The quality of home health care improved across most major domains between 2016 and 2017, although the rate of hospital admissions remained static for the fifth straight year.
That’s according to data in the Home Health Chartbook 2018, prepared by Avalere Health for the Alliance for Home Health Quality and Innovation.
The document compiles data from a variety of sources, including the Centers for Medicare & Medicaid Services’ Home Health Compare website. Across nine quality domains tracked on Compare, national averages for patient outcomes improved for eight. The greatest improvement came in the “got better at getting in and out of bed” measure, which ticked up from 62% in 2016 to 68% in 2017.
There was no change in the “had to be admitted to hospital” measure, which has remained at 16% since 2013.
However, there was a notable improvement in 30-day readmission rates for patients who received a hip or knee replacement and who also had multiple chronic conditions. The rate dropped from 9.9% in 2016 to 8.4% in 2017. In the same time period, the rate dropped from 17% to 16.6% for those patients who were receiving care in a skilled nursing facility (SNFs).
Readmissions within 30 days ticked up slightly for major joint replacement patients without multiple chronic conditions. In home health, the readmission rate rose from 3.9% in 2016 to 4.0% in 2017, while in SNFs it rose from 7.0% to 7.2%.
As an industry, home health’s economic contributions have also grown significantly. Total estimated home health expenditures for 2016 reached nearly $42 billion, while the estimated impact of home health spending on output exceeded $89 billion. Those figures were about $36 billion and $58 billion, respectively, in 2014.
Market overview steady
The percentage of Medicare beneficiaries who go to home health following a hospital discharge has held steady around 13% to 14% since 2012, the chartbook shows.
There has been a decline in Part A home health episodes, which fell from 2.41 million in 2015 to 2.19 million in 2017. However, Part B episodes increased in that timeframe, from 4.29 million to 4.43 million.
The backdrop of these trends is that hospital inpatient stays have been on the decline overall, as changes to the U.S. health system have incentivized more care in lower-cost settings, noted Jennifer Schiller, the Alliance’s director of policy communications and research.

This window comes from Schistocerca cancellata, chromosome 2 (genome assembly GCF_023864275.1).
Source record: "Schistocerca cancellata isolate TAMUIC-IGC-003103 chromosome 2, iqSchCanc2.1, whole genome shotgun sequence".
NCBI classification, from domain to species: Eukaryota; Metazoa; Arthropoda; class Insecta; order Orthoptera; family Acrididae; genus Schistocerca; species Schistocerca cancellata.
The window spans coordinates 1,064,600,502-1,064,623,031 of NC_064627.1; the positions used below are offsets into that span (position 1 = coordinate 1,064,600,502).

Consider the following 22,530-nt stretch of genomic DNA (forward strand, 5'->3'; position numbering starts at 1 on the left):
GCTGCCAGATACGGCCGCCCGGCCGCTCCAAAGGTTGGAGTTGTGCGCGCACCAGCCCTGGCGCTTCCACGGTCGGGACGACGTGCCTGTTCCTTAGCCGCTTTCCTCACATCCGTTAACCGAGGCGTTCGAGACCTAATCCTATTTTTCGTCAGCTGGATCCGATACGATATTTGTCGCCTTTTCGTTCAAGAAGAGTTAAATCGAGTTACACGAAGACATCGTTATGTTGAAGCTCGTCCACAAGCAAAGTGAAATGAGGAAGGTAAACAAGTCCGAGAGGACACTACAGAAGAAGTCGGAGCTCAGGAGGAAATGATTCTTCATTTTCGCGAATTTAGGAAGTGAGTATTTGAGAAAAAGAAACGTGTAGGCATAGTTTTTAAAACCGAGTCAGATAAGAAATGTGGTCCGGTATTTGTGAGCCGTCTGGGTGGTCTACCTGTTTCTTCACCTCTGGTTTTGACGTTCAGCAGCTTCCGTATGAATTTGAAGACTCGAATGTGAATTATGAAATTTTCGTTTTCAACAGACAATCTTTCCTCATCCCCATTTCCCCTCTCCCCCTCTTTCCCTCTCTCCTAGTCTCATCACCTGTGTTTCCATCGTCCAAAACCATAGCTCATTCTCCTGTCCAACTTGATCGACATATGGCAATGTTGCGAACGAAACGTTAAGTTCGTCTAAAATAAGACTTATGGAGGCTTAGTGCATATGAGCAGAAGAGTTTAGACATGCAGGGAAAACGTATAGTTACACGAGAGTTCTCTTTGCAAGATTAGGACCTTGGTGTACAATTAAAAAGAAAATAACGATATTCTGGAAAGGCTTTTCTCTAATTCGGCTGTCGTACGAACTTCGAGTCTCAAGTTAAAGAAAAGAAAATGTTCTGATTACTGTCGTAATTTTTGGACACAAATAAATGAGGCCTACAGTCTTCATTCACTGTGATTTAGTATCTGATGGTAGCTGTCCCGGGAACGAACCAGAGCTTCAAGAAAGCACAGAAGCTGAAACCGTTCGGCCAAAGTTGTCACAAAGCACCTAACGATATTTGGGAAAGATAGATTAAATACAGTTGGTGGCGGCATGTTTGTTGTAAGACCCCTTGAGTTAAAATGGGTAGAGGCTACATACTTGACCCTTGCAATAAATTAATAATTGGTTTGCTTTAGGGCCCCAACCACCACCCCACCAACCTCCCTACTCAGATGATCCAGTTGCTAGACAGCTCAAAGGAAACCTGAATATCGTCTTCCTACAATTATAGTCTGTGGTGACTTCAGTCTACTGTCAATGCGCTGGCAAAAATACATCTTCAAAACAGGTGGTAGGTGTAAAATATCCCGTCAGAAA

“People still do see home health as a post-acute and not holistic benefit,” she told Home Health Care News. “Utilization trends may change over time as home health is looked at less as just a post-acute destination and as something that can benefit patients holistically, and lead to hospital avoidance.”
This is a paradigm shift that could be underway, according to industry leaders who spoke at the recent Home Health Care News Summit in Chicago.
The chartbook also includes demographic data on home health users, showing that it’s become more common for them to have three or more chronic conditions and two or more limitations with activities of daily living. An increasing number are dually eligible for Medicare and Medicaid, and compared with all Medicare beneficiaries, a greater proportion of home health users have severe mental illness.
“It provides a picture of who patients are,” Schiller said. “We know they’re older, sicker, poorer and more racially diverse than the rest of the Medicare population. [This report] paints a picture of who those patients are, their vulnerability and the need to address those patients through a benefit that’s extremely important to them.”
Written by Tim Mullaney